Topological semimetal driven by strong correlations and crystalline symmetry

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Electron correlations amplify quantum fluctuations and, as such, are recognized as the origin of many quantum phases. However, whether strong correlations can lead to gapless topological states is an outstanding question, in part because many of the ideas in topological condensed-matter physics rely on the analysis of an effectively non-interacting band structure. Therefore, a framework that allows the identification of strongly correlated topological materials is needed. Here we suggest a general approach in which strong correlations cooperate with crystalline symmetry to drive gapless topological states. We test this materials design principle by exploring Kondo lattice models and materials whose space-group symmetries promote different kinds of electronic degeneracies. This approach allows us to identify Weyl–Kondo nodal-line semimetals with nodes pinned to the Fermi energy, demonstrating that it can be applied to discover strongly correlated topological semimetals. We identify three heavy-fermion compounds as material candidates, provide direct experimental evidence for our prediction in Ce2Au3In5 and discuss how our approach may lead to many more. Our findings illustrate the potential of this materials design principle to guide the search for new topological metals in a broad range of strongly correlated systems.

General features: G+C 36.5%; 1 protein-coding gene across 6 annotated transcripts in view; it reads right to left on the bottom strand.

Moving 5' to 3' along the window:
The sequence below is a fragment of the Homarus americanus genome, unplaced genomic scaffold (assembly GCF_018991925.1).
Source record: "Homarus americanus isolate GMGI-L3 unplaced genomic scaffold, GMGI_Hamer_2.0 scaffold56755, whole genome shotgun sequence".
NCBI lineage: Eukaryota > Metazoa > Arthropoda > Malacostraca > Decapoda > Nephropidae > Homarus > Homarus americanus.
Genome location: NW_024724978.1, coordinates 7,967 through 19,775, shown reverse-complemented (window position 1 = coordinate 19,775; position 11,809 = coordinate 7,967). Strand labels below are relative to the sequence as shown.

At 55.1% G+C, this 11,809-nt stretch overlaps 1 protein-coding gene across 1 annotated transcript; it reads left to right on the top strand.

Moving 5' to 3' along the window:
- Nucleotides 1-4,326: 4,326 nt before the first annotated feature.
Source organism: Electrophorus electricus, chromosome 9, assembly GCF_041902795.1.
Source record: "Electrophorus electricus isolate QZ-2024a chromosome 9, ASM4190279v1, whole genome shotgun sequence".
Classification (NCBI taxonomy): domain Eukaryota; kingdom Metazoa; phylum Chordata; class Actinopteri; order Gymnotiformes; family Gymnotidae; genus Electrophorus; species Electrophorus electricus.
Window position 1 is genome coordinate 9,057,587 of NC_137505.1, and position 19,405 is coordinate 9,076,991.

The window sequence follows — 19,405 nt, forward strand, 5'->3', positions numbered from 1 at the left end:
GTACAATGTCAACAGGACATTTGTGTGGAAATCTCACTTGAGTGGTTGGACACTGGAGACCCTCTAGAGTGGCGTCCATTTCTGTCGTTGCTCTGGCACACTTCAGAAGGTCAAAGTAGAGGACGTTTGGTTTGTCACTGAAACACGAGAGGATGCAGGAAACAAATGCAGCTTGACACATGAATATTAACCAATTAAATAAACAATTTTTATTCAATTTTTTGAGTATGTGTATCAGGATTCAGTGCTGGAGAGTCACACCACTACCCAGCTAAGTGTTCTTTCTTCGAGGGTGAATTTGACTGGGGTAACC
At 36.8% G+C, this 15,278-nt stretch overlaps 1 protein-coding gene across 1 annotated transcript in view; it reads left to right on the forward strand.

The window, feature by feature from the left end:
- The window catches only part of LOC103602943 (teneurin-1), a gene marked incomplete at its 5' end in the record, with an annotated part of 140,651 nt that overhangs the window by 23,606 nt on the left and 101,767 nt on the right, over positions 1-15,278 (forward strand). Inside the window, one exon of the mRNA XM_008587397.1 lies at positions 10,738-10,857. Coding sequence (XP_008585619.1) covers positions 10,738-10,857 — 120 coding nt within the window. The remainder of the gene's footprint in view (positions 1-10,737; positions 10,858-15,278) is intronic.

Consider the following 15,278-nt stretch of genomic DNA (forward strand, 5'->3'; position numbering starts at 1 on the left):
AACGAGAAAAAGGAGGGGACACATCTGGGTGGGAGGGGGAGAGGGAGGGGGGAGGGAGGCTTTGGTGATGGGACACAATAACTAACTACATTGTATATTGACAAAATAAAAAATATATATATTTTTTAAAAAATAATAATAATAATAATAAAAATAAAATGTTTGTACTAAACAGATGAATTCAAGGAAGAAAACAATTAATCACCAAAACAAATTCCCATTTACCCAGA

Chen, L., Setty, C., Hu, H., Vergniory, M. G., Grefe, S. E., Fischer, L., … Si, Q. (2022). Topological semimetal driven by strong correlations and crystalline symmetry. Nature Physics, 18(11), 1341–1346.

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